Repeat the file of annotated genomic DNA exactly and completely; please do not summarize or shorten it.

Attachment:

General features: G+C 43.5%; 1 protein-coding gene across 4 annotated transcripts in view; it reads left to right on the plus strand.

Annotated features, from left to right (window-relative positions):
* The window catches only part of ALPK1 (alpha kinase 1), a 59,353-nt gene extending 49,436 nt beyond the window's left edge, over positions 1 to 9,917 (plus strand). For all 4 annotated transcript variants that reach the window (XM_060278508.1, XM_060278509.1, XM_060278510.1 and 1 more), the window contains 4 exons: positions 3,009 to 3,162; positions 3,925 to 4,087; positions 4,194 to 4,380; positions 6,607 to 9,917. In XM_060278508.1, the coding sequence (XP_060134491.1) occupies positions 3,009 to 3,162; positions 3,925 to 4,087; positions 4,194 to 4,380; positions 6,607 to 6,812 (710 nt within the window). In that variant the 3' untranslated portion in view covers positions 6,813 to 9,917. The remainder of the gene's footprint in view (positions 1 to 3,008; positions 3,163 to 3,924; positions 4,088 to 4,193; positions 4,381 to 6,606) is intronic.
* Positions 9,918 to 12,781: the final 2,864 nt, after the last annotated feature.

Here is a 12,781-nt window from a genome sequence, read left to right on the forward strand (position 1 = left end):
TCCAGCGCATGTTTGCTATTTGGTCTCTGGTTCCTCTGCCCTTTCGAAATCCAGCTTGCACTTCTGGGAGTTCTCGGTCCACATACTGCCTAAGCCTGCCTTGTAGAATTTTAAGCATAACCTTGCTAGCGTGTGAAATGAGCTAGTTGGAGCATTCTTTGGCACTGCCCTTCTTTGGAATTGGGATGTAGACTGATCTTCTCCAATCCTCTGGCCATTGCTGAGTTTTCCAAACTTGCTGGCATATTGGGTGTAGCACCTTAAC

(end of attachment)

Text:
General features: G+C 43.5%; 1 protein-coding gene across 4 annotated transcripts in view; it reads left to right on the plus strand.

Annotated features, from left to right (window-relative positions):
* The window catches only part of ALPK1 (alpha kinase 1), a 59,353-nt gene extending 49,436 nt beyond the window's left edge, over positions 1 to 9,917 (plus strand). For all 4 annotated transcript variants that reach the window (XM_060278508.1, XM_060278509.1, XM_060278510.1 and 1 more), the window contains 4 exons: positions 3,009 to 3,162; positions 3,925 to 4,087; positions 4,194 to 4,380; positions 6,607 to 9,917. In XM_060278508.1, the coding sequence (XP_060134491.1) occupies positions 3,009 to 3,162; positions 3,925 to 4,087; positions 4,194 to 4,380; positions 6,607 to 6,812 (710 nt within the window). In that variant the 3' untranslated portion in view covers positions 6,813 to 9,917. The remainder of the gene's footprint in view (positions 1 to 3,008; positions 3,163 to 3,924; positions 4,088 to 4,193; positions 4,381 to 6,606) is intronic.
* Positions 9,918 to 12,781: the final 2,864 nt, after the last annotated feature.

Here is a 12,781-nt window from a genome sequence, read left to right on the forward strand (position 1 = left end):
TCCAGCGCATGTTTGCTATTTGGTCTCTGGTTCCTCTGCCCTTTCGAAATCCAGCTTGCACTTCTGGGAGTTCTCGGTCCACATACTGCCTAAGCCTGCCTTGTAGAATTTTAAGCATAACCTTGCTAGCGTGTGAAATGAGCTAGTTGGAGCATTCTTTGGCACTGCCCTTCTTTGGAATTGGGATGTAGACTGATCTTCTCCAATCCTCTGGCCATTGCTGAGTTTTCCAAACTTGCTGGCATATTGGGTGTAGCACCTTAAC